Nebraska DHHS COVID-19 Information Line (402) 552-6645 8AM - 8PM CST - 7 Days a Week
This site provides Nebraska resources including updated statistics on COVID-19, resources in other languages, information about protecting yourself and getting tested, and links to local health departments for specific information for your area of Nebraska.
Resources at the National level including symptoms, what to do if you are sick, and how to slow the spread.
Information from the Internal Revenue Service on payments to individuals.
Parents who are in need of child care can search the Nebraska Child Care Referral Network for licensed providers in their area. Child care providers are subject to the statewide Directed Health Measure (DHM), including limiting spaces to 10 people at a time. Parents and providers should review the CDC’s guidance for child care facilities.
Families may be eligible for financial assistance for child care costs. Apply for child care subsidies through ACCESSNebraska.
Providers can apply to bill families receiving subsidies for days when the child absent from care because the parent kept the child home or is unable to utilize care due to the COVID-19 emergency. Read more in this DHHS FAQ.
Families should not experience a loss of child care assistance before the end of their 12-month eligibility period if they have experienced a temporary job loss or change in participation in a training or education activity as a result of the CARES Act.
Nebraska workers who have lost job-based health coverage due to the crisis may be eligible for Medicaid or for financial assistance to purchase coverage through the Marketplace. Apply for Medicaid through ACCESSNebraska or check to see if you qualify for enrollment through the Marketplace.
Workers who are receiving COVID-19 relief, such as unemployment benefits can check to see what counts as income for Medicaid or Marketplace subsidy eligibility here.
Immigrant families who are concerned about accessing health care during this time can and should still continue to seek health care. The U.S. Citizen and Immigration Services recently confirmed that testing, treatment, or preventive care related to COVID-19 would not be considered under the new public charge rule, even if those services are covered by Medicaid.
The state of Nebraska has received approval for a Medicaid Section 1135 waiver, which creates additional flexibility within the program, mostly for health care providers. The waiver extends fair hearing timelines for enrollees that have filed an appeal with Medicaid.
Workers may be eligible for benefits and job-protected leave for health and family caregiving reasons under the Families First Coronavirus Response Act. The new law applies to those working for employers with fewer than 500 employees, government workers, most federal workers, and self-employed workers and independent contractors.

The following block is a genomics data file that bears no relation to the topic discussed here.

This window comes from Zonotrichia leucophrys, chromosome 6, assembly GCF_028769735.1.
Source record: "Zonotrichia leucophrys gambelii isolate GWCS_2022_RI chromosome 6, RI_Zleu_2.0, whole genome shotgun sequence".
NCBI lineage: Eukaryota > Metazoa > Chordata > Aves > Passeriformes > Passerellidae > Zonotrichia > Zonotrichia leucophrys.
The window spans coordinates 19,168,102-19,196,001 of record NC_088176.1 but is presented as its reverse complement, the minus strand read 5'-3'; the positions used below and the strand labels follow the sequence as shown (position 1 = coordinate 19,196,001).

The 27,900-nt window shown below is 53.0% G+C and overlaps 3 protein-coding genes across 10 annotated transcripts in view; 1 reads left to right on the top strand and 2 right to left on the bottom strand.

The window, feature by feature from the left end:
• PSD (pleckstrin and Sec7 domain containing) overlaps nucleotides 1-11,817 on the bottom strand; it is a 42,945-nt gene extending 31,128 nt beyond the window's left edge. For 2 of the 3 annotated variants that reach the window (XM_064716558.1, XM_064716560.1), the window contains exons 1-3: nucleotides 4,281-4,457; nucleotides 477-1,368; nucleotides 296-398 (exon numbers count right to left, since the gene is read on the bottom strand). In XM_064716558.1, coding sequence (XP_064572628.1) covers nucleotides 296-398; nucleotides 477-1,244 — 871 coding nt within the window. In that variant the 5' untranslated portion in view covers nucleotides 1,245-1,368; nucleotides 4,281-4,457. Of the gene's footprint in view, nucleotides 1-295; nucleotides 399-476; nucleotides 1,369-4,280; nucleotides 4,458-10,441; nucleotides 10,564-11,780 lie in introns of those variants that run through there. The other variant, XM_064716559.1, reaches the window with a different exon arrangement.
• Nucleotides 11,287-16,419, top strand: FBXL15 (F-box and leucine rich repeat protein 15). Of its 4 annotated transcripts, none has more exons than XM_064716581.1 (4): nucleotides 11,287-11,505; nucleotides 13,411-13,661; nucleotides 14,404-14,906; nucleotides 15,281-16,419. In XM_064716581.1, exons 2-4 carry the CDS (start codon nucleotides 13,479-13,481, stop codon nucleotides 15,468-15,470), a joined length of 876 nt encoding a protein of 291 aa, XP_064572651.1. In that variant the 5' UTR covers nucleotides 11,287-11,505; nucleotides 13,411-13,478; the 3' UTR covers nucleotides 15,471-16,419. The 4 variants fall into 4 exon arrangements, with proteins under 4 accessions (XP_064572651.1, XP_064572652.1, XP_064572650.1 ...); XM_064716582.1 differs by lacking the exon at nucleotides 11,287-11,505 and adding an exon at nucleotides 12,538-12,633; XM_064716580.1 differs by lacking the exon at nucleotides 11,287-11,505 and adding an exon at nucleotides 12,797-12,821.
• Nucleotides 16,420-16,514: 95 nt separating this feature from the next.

Emergency Paid Sick Leave
Up to 80 hours of job-protected leave
Can be used for own illness or for family caregiving related to the coronavirus (including school closures) if the employee is unable to telework
Workers receive their regular pay up to $511 per day if they are caring for themselfs
Workers receive two-thirds of their regular pay up to $200 per day to care for someone else
Workers do not have to use existing employer-provided paid leave benefits before using emergency paid sick leave
Emergency Paid Family Leave
Expands the existing federal Family Medical Leave Act
Up to 12 weeks of family leave for parents to care for a child whose school or place of care is closed if the worker
Workers receive two-thirds of their regular pay but workers are not required to pay more than $200 per day or $10,000 total
Unlike many other states, Nebraska does not have paid sick or paid family leave protections for workers who are not eligible for federal emergency leave. Many low-wage workers in “essential” industries may find themselves ineligible for the new federal leave protections. More information about emergency paid leave is available from the U.S. Department of Labor.
Workers who are furloughed, laid off, or otherwise unable to find work as a result of the coronavirus pandemic may be eligible for unemployment insurance (UI). Governor Ricketts ordered that a number of existing requirements for UI benefits be waived through May 1, 2020, including the one week unpaid waiting period and the work search requirements for recipients. Apply for UI benefits through the Nebraska Department of Labor.
- Must have dependent child in the home
- If already on Economic Assistance program- no separate application just call and request assistance
- Must be sustainable
- High priority processing - usually a 24-hour turn around
- Only eligible one time in a 12 month period of time
If you are on assistance already, just call to the Economic Assistance line and request emergency assistance
The ADC Program provides financial payments to dependent children, age 18 or younger, and eligible parents who meet financial eligibility requirements.
During the national emergency, Good Cause will be granted to all Employment First individuals who did not meet the work requirement beginning the month of March until further notice. In addition, the requirement to develop and complete a self-sufficiency ADC/TANF contract before an ADC case is approved is being waived due to “good cause."
Assists low-income households in meeting energy costs. Benefits are based on family size, income level, fuel type, and geographic residency in the state. Due to the impact of COVID-19, there may be an increase in the number of households requesting LIHEAP crisis assistance. DHHS may consider the inability to pay home energy costs as a result of the impact of COVID-19 as an extenuating circumstance.
Nebraska 211 keeps an accurate and comprehensive database that you can use to find health and human services to meet your needs.